Since this movement has taken off, many organizations that cover our actions and operate on the periphery of the movement are now receiving large donations and funding, partly as a result of our efforts. They also deserve to be rewarded for their vital work. However, the people putting their bodies on the line daily and doing all the heavy lifting need to have their basic needs met as well. It’s incredibly disheartening to see career “activists,” that have failed for years to do what we have done, fundraise off our backs, while the real fighters and change-makers go hungry.
Clearly, after the last five months of intense battle, I’m growing increasingly weary and frustrated by this lack of respect. We need to do a better job of raising funds ourselves. I admire and respect people who try to make the world a better place for a living, but your words of support mean little without substantive actions behind them. This is a nonviolent war, not yet another swanky gabfest conference filled with well-paid suits righteously yapping about someday creating the structural change that anyone with half a political clue knows we urgently need now. Enough with your comfortable talks, it’s time for ACTION! So stop hoarding funds and resources while the real fighters are out on the frontlines.
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for the full posts and archives.
Earlier today, when forecasting the Chicago PMI, we warned to “expect another massive beat courtesy of consumers confident that they can have Apple apps, if not so much food, since they still don’t pay their mortgages.” Sure enough, the economic data is now straight out of China, with the Chicago PMI not only trouncing expectations, printing at 64, on consensus of 61 (the highest since last April when the peak of the liquidity bubble popped and the stock market rolled over), but, wait for it, the Employment index came at 64.2, up from 54.7, which was the highest employment print since April 1984! At this point it is no longer worth commenting on economic data, as between this, the NAR, the consumer confidence, it was all become farce of a blur. we now expect February unemployment to print negative as the labor participation rate slides to 50%, and seasonal adjustments and birth/date fixtures account for 5 million “additions” to jobs. One thing that is sure. There will be no more easing for a looooooooong time. Kiss any hope of more trillions in central bank liquidity goodbye.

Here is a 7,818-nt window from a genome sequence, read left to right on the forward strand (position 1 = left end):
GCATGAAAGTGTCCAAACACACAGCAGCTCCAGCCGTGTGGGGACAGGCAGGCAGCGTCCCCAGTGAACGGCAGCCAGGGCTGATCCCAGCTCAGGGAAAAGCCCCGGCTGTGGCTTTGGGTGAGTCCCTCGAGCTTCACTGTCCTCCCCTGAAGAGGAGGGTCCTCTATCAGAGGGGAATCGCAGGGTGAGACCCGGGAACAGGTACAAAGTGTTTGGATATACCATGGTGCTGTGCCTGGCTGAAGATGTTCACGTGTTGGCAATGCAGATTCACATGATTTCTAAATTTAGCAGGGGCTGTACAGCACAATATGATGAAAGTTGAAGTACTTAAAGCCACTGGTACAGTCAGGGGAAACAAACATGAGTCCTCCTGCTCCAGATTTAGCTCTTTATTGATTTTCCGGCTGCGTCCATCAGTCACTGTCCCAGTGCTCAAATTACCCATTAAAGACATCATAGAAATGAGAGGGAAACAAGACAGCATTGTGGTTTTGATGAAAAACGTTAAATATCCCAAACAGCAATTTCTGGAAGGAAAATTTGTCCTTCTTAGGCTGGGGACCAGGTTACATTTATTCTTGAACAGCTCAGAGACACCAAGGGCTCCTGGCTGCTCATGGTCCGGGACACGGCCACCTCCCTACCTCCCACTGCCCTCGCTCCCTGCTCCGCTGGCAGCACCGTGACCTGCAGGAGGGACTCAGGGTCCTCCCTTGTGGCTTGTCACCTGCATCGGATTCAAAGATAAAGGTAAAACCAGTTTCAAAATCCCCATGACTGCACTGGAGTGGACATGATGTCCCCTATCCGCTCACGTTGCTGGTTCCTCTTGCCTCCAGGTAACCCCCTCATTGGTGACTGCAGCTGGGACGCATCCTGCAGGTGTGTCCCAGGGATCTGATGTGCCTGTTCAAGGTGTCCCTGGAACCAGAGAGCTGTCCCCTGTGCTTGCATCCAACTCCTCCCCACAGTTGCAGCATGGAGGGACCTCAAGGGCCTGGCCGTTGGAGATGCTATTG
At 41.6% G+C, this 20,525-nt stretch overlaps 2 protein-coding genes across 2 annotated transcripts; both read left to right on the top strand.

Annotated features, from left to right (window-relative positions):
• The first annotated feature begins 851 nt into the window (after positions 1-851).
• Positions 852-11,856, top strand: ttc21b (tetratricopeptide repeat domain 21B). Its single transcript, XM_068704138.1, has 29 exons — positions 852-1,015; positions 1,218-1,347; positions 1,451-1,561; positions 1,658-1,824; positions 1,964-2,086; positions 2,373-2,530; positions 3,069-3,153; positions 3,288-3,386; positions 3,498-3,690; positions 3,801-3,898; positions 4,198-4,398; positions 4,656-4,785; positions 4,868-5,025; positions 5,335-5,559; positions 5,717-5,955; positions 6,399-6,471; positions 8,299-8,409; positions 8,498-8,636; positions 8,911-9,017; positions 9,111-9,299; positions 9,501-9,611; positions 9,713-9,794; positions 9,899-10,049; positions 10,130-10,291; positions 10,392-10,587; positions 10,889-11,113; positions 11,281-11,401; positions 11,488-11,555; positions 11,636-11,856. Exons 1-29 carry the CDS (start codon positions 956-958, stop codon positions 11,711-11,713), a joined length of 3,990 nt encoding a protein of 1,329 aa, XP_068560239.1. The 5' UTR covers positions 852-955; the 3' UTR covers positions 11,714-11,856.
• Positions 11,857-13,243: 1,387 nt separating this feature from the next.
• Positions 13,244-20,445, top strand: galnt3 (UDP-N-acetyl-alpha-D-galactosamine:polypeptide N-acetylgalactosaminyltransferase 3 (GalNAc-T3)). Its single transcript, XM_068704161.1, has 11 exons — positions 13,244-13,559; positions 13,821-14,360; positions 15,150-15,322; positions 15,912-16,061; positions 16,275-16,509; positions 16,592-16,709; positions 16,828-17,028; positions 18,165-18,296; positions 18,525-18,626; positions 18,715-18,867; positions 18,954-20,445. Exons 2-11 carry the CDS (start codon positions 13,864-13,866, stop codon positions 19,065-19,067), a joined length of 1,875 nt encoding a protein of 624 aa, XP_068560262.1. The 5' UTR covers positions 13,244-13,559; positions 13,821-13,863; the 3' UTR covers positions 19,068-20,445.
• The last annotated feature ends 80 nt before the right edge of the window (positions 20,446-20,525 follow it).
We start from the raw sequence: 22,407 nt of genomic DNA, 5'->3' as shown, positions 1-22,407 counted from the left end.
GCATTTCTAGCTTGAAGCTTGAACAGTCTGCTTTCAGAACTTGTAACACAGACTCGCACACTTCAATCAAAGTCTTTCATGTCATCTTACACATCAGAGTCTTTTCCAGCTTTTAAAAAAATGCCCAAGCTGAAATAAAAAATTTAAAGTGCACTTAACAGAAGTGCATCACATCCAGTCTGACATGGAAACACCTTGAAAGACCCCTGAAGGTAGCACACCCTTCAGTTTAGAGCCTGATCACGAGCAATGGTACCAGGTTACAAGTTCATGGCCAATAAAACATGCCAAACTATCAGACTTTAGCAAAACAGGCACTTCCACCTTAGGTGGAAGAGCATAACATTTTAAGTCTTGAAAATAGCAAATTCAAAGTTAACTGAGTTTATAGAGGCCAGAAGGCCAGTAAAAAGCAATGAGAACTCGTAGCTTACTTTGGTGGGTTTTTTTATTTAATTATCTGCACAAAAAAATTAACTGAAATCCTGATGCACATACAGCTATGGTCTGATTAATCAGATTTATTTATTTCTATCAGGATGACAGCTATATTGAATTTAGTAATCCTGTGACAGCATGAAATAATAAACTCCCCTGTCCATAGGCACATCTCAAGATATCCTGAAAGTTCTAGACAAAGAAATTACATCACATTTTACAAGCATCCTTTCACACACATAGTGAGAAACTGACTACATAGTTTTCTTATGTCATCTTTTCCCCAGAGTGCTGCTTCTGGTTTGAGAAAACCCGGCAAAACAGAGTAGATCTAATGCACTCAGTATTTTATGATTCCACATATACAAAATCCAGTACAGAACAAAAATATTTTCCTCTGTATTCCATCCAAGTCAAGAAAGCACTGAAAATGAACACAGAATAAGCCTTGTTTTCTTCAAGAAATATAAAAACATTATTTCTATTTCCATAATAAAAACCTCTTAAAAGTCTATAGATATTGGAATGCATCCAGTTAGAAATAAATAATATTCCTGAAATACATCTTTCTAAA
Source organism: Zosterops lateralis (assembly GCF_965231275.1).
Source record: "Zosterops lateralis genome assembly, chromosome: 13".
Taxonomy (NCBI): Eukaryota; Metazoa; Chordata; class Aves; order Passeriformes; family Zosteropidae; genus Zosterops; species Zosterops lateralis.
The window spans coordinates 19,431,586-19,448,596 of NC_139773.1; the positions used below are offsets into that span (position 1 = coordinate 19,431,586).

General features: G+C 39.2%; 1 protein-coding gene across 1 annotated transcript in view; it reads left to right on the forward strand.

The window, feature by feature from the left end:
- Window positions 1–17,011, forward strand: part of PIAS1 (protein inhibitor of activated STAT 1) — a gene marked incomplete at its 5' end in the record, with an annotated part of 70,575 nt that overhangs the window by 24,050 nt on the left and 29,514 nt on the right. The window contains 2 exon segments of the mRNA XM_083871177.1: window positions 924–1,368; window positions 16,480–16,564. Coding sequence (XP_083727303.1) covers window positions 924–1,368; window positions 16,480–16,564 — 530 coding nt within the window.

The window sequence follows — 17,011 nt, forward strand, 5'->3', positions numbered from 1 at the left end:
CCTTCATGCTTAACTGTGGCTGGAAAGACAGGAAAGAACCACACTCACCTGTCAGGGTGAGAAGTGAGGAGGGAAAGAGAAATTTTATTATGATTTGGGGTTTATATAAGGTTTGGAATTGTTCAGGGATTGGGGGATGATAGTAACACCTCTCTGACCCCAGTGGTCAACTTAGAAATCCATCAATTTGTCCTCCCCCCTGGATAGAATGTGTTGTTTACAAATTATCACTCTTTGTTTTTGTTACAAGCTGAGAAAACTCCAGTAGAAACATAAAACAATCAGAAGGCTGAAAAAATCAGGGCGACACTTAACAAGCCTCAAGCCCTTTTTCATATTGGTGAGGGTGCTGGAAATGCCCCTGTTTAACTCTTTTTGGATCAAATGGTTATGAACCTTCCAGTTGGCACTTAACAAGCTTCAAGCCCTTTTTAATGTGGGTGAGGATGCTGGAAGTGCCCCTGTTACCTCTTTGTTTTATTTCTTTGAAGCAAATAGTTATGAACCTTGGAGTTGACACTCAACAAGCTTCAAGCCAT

PMI employment index: hilarious.
And the always entertaining survey responses:
- We are hoping that the slow down in new orders experienced in December and January is over.
- Business seems to be picking up in February. January was slow.
- Our business continues to grow. We are expanding production area & buying new equipment. From a purchasing standpoint pricing is going up, service levels from almost all vendors is going down.
- Forecasts seem to be adjusting slightly down. We keep hearing optimism, but still haven’t seen it.
- While our business is strong now, some of our customers are slowing down.
- Our Production is down still…not sure why, think the economy has started to affect our business.
- Overall costs are down despite modest increases on some plastic and steel components. In general chemicals have eased, yet there is still much uncertainty on the horizon. Company profits are better than a year ago despite lower than anticipated sales.
- We are seeing pricing uptrending in motors, plastics and rubber related products.
- The transportation industry seems to be improving consistently. Orders continue to be strong and folks in my industry associations are hiring.
Full report here